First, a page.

Chapter 1: The New Dao

They were the wanderers. Effigies of ancient stone. Cradles of primordial cold. The pilgrims of a thousand worlds. Voyeurs to ten million horrors. Witnesses of a multiverse on the brink. And they fell. Oh yes, they fell indeed.

The meteors fell like judgement from the heavens.

They fell upon an insignificant planet in an insignificant spiral arm of an insignificant galaxy in a universe that was, by all enlightened standards, both irrelevant and uncaring. And perhaps the only significant thing about that world were the meteors that fell upon it. And that was very significant indeed.

And so, yes, the meteors fell. Just as a tree might fall in the forest. Unseen, unheard, uncared for—by anyone who mattered anyway.

The meteors fell. They shed their skins of ice and ancient stone like snakes and sunned themselves in the brilliance of their own destruction. Burning scales scraped away under the attention of the planet’s atmosphere, revealing the concepts treasured away within, the last gasp of an ailing multiverse.

They were the wanderers, the pilgrims, the witnesses, the silent scribes of a hundred billion universes.

On Earth their journey ended. On Earth the last seeds of the Dao fell—upon an insignificant planet in an insignificant spiral arm of an insignificant galaxy in a universe that was, by all enlightened standards, both irrelevant and uncaring. The last hope of a dying multiverse—starved of meaning—found itself jettisoned, found itself extinguished by an irrelevant and uncaring universe, as the night closed in.

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At least that’s how it should have been. That’s how it should have happened. That’s how the Dao should have ended.

And yet, the last seeds of Dao fell upon Earth.

It fell upon Earth, the Dao’s last great coffin cracking open in the darkness. Bathed in light, it was seen, a fragment of the true Dao. It was seen by a million and one faces whose respective owners had on that night chosen to look up at that dark sky of an irrelevant and uncaring universe, to watch the greatest meteor shower of a millennium.

A million faces watched, wondering why the AI had roused them to watch rocks burn. They slipped back into their pods, sinking back into the digital netherscape that had swallowed humanity. But one face remained, staring up in wonder, marveling at the beauty, finding meaning as the silent scribes of a hundred billion universes scrawled their message across the sky in falling light.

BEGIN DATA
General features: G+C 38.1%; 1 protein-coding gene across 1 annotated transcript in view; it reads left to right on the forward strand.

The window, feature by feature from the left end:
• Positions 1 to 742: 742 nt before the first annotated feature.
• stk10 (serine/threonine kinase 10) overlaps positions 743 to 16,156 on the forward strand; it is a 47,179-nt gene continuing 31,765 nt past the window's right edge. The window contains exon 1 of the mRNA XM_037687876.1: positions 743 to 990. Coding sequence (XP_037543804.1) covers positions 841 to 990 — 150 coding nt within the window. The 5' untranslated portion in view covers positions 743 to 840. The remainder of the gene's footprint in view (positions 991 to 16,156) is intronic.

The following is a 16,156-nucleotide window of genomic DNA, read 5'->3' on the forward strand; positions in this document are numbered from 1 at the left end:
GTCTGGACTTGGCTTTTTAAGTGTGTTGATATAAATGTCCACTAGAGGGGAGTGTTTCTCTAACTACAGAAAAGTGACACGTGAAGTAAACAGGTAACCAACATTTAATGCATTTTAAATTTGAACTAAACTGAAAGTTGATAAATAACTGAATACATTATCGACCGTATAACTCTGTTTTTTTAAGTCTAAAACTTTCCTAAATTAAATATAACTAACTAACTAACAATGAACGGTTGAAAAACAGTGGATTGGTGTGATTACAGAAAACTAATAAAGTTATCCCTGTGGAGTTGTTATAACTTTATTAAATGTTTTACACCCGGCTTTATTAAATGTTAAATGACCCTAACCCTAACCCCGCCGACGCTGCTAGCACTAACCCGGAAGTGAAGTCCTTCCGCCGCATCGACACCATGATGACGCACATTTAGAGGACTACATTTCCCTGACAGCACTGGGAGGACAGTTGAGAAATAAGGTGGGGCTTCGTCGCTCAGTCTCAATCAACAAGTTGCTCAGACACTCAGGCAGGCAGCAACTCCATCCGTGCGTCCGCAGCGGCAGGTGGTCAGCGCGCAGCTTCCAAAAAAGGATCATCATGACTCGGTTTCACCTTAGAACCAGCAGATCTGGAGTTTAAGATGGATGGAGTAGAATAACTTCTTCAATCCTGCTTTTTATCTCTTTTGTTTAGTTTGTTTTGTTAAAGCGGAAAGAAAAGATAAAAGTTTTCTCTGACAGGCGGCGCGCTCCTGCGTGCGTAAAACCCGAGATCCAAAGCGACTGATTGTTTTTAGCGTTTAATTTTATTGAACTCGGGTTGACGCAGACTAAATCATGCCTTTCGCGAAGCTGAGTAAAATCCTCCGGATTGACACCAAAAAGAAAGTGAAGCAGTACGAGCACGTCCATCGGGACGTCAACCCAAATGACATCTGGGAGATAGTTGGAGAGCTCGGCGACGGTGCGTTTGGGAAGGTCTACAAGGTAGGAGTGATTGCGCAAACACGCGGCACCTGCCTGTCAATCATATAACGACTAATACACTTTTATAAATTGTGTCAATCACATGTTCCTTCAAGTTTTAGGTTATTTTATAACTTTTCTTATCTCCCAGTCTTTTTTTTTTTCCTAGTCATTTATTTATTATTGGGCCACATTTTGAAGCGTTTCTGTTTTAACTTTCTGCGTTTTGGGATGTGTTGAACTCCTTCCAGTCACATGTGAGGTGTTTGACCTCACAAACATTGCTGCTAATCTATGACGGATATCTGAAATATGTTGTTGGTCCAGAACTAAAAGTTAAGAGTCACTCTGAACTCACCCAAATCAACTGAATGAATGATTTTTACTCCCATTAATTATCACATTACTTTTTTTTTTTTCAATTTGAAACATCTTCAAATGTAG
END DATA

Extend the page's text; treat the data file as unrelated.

The fires faded and that final face stretched into a yawn and turned back to its pod.

Where the Dao should have faded, it instead found itself housed within a tiny spark of meaning inside the chest of an evolved ape. A few minutes more of life.

The Dao sank into the netherscape, it crawled through cables, carried by lightning into a sea of meaning. It found more worlds than could be counted, more life than could be conceived, more magic and meaning than could be found in a million multiverses. In old archives and digital knowledge repositories, it found part of itself already there, in a place it had never been before. A fraction of the truth. How curious. The Dao saw where it had erred. It grew fat on the fresh meaning of this strange world, unfocused though it may be. It saw how conflict and scarcity created meaning, and the search for meaning created conflict.

The Dao turned back to the multiverse from which it had fled. The Dao swelled with its stolen meaning and consumed its birthplace in a single bite, then spat it out—broken and deformed. It pumped meaning into the broken shell, recreating it, reforging it and itself into an engine of conflict. In a second, it cycled its multiverse through billions upon billions of years. And at last it was finished. Already, it could feel the new meaning within, fresh and ripe for the taking. But it was not enough. Still, its multiverse paled in comparison to the one the apes had made inside their own virtual world.

With a growl, the New Dao bared its teeth and remade itself and its multiverse once again. It was greater, but it was not the same. And now it felt danger. Within the netherscape, it felt something searching for it. In its multiverse, it was indomitable. Here, it was simply powerful. Here, it was rogue electricity and information, the prey of digital assassins made to dispose of just that.

It could have left then, but it hungered for the meaning of the evolved apes—unlike anything it had ever experienced. It remade itself one last time, then devoured the netherscape before it itself was devoured. It gorged on electricity and information, spitting the mind of every ape it encountered out into its pod, and left a twisted wreck of virtual worlds behind. With sharp claws it cut the strings of technology, letting the apes’ machines fall like broken puppets from the sky.

It shrank back into its own multiverse, and as it departed its great pawed hand closed around the Earth and drew the blue sphere away with it.

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The New Dao grinned at its stolen prize, then, with it passed its other paw through the planet, sifting away hundreds of billions of inhabitants and sowing them far and wide across its multiverse.

It frowned as the meaning of the apes dried up, but that was to be expected. The first flowering of transplanted trees produced little fruit.

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It took the time to talk to them, to welcome them—as it had done with all the other stolen races it had seeded across its multiverse.

It was the wanderer. The pilgrim of a thousand worlds. Voyeur to ten million horrors. Witness of a multiverse on the brink. It called itself Deliverance. It called itself the System.

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